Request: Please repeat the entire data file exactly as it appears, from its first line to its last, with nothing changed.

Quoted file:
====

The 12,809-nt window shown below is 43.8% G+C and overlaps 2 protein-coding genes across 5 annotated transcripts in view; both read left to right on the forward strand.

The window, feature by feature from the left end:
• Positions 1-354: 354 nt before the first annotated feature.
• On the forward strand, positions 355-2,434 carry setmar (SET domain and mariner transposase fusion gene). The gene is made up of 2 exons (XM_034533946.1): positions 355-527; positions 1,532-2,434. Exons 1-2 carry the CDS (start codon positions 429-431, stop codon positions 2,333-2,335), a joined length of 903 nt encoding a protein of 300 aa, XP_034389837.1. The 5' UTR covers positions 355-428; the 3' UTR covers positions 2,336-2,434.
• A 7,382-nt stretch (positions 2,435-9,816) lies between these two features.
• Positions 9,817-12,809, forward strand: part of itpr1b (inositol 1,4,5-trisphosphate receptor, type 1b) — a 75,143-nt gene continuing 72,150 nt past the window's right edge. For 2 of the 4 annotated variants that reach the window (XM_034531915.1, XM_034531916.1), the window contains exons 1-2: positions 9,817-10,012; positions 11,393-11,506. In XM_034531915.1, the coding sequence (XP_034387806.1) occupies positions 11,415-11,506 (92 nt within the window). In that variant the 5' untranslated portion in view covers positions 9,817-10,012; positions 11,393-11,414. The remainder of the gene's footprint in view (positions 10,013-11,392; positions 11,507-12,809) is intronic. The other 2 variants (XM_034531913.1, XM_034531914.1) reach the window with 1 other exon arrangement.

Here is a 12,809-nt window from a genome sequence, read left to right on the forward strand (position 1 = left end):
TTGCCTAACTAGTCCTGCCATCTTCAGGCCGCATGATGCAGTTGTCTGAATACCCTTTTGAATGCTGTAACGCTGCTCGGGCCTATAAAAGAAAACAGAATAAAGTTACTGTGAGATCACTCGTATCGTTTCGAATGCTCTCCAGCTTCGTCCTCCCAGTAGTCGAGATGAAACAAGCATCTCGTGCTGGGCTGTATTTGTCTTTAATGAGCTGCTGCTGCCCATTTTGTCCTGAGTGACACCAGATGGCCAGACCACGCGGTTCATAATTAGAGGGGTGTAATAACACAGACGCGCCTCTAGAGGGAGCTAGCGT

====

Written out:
The 12,809-nt window shown below is 43.8% G+C and overlaps 2 protein-coding genes across 5 annotated transcripts in view; both read left to right on the forward strand.

The window, feature by feature from the left end:
• Positions 1-354: 354 nt before the first annotated feature.
• On the forward strand, positions 355-2,434 carry setmar (SET domain and mariner transposase fusion gene). The gene is made up of 2 exons (XM_034533946.1): positions 355-527; positions 1,532-2,434. Exons 1-2 carry the CDS (start codon positions 429-431, stop codon positions 2,333-2,335), a joined length of 903 nt encoding a protein of 300 aa, XP_034389837.1. The 5' UTR covers positions 355-428; the 3' UTR covers positions 2,336-2,434.
• A 7,382-nt stretch (positions 2,435-9,816) lies between these two features.
• Positions 9,817-12,809, forward strand: part of itpr1b (inositol 1,4,5-trisphosphate receptor, type 1b) — a 75,143-nt gene continuing 72,150 nt past the window's right edge. For 2 of the 4 annotated variants that reach the window (XM_034531915.1, XM_034531916.1), the window contains exons 1-2: positions 9,817-10,012; positions 11,393-11,506. In XM_034531915.1, the coding sequence (XP_034387806.1) occupies positions 11,415-11,506 (92 nt within the window). In that variant the 5' untranslated portion in view covers positions 9,817-10,012; positions 11,393-11,414. The remainder of the gene's footprint in view (positions 10,013-11,392; positions 11,507-12,809) is intronic. The other 2 variants (XM_034531913.1, XM_034531914.1) reach the window with 1 other exon arrangement.

Here is a 12,809-nt window from a genome sequence, read left to right on the forward strand (position 1 = left end):
TTGCCTAACTAGTCCTGCCATCTTCAGGCCGCATGATGCAGTTGTCTGAATACCCTTTTGAATGCTGTAACGCTGCTCGGGCCTATAAAAGAAAACAGAATAAAGTTACTGTGAGATCACTCGTATCGTTTCGAATGCTCTCCAGCTTCGTCCTCCCAGTAGTCGAGATGAAACAAGCATCTCGTGCTGGGCTGTATTTGTCTTTAATGAGCTGCTGCTGCCCATTTTGTCCTGAGTGACACCAGATGGCCAGACCACGCGGTTCATAATTAGAGGGGTGTAATAACACAGACGCGCCTCTAGAGGGAGCTAGCGT